Earlier in the year, I visited the US, and Congressmen and women who represent districts on the west coast told me about the impact that the so-called “warm blob” has had on their fishing communities. This mass of unusually warm water in the north Pacific ocean was first detected in 2013. It is nutrient poor and has had a detrimental impact on marine life in the area. Although a significant distance from our shores, it is a stark reminder of the fragility of our oceans. According to UN figures, 3 billion people depend on marine and coastal resources for their livelihood.

As already mentioned, the public are more aware of plastics in our oceans than ever before. That has generated a real appetite to do more to reduce all pollutants, such as heavy metals, oil, radioactive materials and plastics, including microbeads. We welcomed the recent announcement by the Secretary of State for Environment, Food and Rural Affairs that he supports a deposit scheme for plastic bottles, yet there is still much more that could be done to tackle the problem of single-use plastics.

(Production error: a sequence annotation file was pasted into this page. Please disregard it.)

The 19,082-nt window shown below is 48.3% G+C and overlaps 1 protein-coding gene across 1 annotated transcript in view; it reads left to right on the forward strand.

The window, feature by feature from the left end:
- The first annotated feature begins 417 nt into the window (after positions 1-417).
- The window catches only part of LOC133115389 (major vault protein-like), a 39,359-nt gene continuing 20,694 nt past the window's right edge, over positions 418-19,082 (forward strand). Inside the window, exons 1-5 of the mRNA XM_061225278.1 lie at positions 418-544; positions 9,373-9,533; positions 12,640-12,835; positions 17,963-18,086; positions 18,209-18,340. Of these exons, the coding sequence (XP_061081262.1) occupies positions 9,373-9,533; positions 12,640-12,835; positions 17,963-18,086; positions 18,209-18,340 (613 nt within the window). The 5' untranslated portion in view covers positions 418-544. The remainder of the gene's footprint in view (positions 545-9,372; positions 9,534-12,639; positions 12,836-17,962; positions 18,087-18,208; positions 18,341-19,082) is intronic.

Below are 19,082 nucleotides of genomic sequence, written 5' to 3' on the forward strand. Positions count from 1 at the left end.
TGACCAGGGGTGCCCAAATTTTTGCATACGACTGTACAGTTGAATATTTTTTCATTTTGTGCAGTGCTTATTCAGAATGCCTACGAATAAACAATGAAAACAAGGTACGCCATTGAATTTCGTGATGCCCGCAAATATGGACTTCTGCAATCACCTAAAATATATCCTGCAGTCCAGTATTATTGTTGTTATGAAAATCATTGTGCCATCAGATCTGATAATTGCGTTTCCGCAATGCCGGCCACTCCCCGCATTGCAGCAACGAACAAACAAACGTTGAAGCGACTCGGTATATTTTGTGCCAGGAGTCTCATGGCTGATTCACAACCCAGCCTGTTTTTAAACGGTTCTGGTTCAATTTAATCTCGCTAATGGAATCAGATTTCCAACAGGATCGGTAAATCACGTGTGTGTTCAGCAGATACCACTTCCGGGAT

Non-recyclable disposable plastic waste, such as straws and takeaway coffee cups, generally ends up in one of three places: incinerated, in landfill or littering our natural environment. How can we ensure that consumers and businesses share the responsibility of limiting our use of such items? My hon. Friend the Member for Huddersfield already mentioned the campaign, and I am grateful to him for his kind words: in September, I wrote to the top 20 bar and restaurant chains in the country, urging them to adopt a “straws on request only” policy, and asking them to stock only biodegradable straws. Plastic straws are designed for a single use, lasting for a matter of minutes, yet once thrown away, they will litter our planet for centuries. They have become ever-present in our bars, pubs and restaurants. It is not unusual to order a drink that comes with one or two straws, whether we have asked for them or not.